Roseola is an infection characterized by a sudden onset of high fever followed by a rash. The infection usually ends on its own without complications.
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Roseola is more common in children aged 6 months to 3 years old (6-15 months old is most common), and during the spring and fall months. Contact with an infected child is rarely reported.
Roseola may cause:
- 103°F to 105°F
- Begins suddenly and is not associated with other symptoms
- Lasts 3 days, sometimes 1-2 days longer
- Convulsions may occur in association with high fever in up to 5% to 10% of children
A rash that develops 12-24 hours after the fever
- Appears on the chest and abdomen first
- May spread to arms, legs, neck, and face
- Lasts for a few hours to a few days and does not itch
Other symptoms or signs may include:
- Swelling of lymph nodes in the neck and behind the ears
- Poor appetite
- Upper respiratory tract infection symptoms that may occur before the fever
The appearance of a rash after the fever disappears is the characteristic sign of roseola.
The doctor will ask about symptoms and medical history. A physical exam will be done. Usually other tests are not needed. Often, there is a history of other children with roseola in the community.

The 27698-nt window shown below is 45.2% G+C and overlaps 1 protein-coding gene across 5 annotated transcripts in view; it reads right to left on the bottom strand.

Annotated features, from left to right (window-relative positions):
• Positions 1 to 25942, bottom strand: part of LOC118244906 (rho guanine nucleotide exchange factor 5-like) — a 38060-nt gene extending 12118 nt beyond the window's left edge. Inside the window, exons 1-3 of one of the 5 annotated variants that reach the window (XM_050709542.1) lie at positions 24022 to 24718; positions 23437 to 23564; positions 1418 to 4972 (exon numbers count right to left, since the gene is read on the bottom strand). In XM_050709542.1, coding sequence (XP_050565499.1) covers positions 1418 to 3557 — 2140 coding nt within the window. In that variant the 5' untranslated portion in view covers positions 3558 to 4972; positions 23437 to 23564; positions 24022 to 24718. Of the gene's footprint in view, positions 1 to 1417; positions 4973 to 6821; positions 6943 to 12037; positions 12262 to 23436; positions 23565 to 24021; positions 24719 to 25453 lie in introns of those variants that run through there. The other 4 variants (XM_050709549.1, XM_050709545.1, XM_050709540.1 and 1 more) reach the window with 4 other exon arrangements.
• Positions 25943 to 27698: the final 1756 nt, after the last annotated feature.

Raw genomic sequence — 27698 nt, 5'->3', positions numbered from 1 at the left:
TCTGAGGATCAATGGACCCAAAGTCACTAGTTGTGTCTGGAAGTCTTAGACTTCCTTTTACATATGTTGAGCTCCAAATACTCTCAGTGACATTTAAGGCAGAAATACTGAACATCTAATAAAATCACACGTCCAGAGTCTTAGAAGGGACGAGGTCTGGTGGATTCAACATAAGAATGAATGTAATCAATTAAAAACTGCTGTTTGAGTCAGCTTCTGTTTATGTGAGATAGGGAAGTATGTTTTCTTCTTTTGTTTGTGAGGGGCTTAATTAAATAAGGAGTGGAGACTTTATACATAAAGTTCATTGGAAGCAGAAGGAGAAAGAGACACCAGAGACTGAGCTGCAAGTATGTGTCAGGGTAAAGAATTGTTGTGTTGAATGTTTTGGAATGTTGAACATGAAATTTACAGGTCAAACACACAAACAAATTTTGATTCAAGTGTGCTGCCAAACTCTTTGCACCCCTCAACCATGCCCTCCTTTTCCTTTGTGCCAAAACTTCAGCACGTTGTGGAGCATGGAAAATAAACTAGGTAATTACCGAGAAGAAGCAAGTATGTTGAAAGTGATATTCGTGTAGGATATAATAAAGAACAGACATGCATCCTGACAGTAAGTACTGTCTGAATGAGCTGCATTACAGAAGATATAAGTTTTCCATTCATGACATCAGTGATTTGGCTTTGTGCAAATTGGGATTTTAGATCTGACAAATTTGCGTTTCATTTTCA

No treatment is needed for roseola unless the child has a weakened immune system. The most important treatment is to keep the fever lower and drink plenty of fluids.
Talk to the doctor about how to bring the fever down through:
- Medications, such as acetaminophen or ibuprofen
- Dressing your child lightly
- Plenty of fluids
- Note : Aspirin is not recommended for children with a current or recent viral infection. Check with your doctor before giving your child aspirin.
Call your doctor if your child has a seizure and/or the fever persists.
To help prevent the spread of roseola, avoid contact with an infected child when possible. The incubation period is 5-15 days. The virus is thought to be spread by contact with infected saliva. Carefully and frequently wash your hands to help prevent the spread of roseola.
- Michael Woods, MD, FAAP
- Reviewed: 11/2016
- Updated: 06/20/2014
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